2 ACCEPT that this is what you are feeling without pushing it away or trying to change it. Silently remind yourself that it is OK to feel this, and any other feeling that you feel, anytime. Breathe in the sense that it’s OK for that vulnerability to be there and you are not going to reject it. Remind yourself that other people feel this too. You are not alone in feeling this way or in going through this difficult time.

3 BREATHE KINDNESS all around that feeling. Breathe kindness, friendship, softness and warmth right into the feeling. You are soothing that feeling — like you are giving it a big hug and a gentle smile all at the same time. Let the comfort of your kindness in.

4CREATE a helpful next step. What do you need? What would be most helpful to you right now in this moment? It may be something you actually want to do to take good care of yourself or it may be a simple decision that “Breathing Kindness“ around your difficult feelings is what you want to do more of — because it feels good and is one tangible way you can “be on your own side” and support yourself.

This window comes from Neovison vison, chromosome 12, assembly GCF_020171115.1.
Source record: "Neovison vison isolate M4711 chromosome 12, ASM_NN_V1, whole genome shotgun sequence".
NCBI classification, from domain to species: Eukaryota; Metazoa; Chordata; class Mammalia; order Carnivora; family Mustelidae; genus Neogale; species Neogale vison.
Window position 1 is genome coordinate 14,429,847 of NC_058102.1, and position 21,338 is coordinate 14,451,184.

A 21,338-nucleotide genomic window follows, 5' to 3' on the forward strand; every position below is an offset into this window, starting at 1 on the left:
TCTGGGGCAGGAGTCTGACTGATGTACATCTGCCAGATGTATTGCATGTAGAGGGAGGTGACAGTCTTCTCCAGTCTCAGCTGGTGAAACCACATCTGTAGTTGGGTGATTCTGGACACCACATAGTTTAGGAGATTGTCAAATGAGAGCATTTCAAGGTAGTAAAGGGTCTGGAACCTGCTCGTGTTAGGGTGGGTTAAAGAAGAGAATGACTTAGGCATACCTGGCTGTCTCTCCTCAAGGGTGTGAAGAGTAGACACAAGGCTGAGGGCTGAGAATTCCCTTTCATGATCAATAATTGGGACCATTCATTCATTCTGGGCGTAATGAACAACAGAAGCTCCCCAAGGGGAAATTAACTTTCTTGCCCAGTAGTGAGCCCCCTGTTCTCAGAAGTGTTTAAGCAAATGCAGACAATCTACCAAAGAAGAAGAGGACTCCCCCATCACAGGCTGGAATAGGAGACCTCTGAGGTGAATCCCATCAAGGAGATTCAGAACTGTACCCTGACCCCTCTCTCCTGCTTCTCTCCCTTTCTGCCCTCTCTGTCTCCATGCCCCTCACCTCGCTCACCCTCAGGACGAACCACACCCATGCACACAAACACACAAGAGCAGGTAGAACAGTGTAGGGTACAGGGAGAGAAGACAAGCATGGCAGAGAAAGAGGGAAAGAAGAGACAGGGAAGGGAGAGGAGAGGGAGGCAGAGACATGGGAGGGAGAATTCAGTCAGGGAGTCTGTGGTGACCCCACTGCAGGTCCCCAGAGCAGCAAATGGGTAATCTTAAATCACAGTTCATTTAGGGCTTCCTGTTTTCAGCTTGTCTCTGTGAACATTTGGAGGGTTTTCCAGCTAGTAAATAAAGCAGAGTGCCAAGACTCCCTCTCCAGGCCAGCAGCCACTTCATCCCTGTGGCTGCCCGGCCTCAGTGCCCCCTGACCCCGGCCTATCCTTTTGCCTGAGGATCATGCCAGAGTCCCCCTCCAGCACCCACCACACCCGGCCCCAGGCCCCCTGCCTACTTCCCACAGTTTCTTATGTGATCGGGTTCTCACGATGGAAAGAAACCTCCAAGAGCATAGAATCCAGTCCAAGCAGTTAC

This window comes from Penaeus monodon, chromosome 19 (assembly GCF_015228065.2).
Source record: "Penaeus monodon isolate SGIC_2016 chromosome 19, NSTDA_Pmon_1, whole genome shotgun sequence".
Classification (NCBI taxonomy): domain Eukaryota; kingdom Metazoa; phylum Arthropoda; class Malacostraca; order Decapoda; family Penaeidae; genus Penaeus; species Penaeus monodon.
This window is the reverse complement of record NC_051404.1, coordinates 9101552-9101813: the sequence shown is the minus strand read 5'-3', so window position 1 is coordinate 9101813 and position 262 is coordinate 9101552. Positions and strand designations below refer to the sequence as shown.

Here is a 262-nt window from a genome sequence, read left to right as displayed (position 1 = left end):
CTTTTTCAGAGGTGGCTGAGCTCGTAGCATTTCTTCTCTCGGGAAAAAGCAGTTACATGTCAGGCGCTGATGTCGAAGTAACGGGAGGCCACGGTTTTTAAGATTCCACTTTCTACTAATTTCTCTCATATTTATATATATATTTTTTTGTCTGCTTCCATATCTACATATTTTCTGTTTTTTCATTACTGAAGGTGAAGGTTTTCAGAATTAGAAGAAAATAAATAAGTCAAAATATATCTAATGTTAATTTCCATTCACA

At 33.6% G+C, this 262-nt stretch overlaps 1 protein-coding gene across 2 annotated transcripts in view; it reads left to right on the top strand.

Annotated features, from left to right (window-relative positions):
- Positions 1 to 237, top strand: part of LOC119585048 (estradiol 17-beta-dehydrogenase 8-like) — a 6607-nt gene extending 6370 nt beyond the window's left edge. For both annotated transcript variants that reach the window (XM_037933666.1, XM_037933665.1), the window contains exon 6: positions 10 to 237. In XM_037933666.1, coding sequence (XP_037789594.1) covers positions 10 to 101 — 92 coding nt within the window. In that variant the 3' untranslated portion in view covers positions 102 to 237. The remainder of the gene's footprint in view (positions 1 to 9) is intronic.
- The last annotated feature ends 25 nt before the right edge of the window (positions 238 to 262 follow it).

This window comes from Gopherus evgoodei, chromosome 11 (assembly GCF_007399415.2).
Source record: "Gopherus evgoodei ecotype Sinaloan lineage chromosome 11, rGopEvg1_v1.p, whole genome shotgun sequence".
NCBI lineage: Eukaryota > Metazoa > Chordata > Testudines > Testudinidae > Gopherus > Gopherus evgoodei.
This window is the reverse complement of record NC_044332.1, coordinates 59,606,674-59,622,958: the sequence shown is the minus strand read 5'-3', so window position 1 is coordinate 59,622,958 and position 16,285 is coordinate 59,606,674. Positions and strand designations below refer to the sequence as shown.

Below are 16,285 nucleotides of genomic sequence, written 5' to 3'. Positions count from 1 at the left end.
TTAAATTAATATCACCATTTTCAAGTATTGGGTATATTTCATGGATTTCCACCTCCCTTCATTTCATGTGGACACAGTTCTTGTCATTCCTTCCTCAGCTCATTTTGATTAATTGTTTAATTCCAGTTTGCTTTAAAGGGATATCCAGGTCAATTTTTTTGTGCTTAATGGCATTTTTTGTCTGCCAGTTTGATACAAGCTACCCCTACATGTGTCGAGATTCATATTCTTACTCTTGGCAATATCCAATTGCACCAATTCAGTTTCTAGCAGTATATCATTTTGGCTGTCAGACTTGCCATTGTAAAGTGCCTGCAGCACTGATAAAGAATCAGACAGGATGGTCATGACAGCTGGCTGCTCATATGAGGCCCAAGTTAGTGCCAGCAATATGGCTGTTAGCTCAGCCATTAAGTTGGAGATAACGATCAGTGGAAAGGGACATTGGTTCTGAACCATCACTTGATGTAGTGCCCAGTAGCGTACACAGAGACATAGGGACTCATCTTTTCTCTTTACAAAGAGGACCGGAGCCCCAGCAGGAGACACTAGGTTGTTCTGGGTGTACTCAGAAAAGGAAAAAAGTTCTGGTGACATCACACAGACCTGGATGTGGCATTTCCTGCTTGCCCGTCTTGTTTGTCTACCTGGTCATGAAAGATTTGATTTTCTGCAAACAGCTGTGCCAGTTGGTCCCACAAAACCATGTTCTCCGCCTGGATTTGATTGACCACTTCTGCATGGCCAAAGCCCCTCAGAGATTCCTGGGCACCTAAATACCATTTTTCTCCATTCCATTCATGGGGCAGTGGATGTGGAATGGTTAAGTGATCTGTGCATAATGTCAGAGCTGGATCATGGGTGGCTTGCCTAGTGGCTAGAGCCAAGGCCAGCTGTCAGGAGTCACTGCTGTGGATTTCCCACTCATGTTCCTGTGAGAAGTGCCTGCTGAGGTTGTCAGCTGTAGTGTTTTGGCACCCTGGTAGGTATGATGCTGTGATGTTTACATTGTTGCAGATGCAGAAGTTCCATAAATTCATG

Now just let all that go and let your body soften and relax, breathing calmly … and when you are ready, you can slowly open your eyes.”

It’s so understandable that you might feel like withdrawing from parts of your life right now.  But it is really important not to cut yourself off from others who can support you just by keeping you company. Making the choice to soothe whatever feelings are with you right now and throughout your journey might be just enough for you to reach out for the support you need, connecting with those who care about you and want you to be healthy and happy.

Be well.

Kellie is a Psychologist and Mindfulness teacher and runs individual and group mindfulness programs for conception, pregnancy and parenting, both online and face to face in our local area.

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If you would like personal support please call PANDA’s National Helpline, Monday to Friday, 10am – 5pm AEST on 1300 726 306 or contact Kellie at

Republished in Peninsula Kids – Winter 2017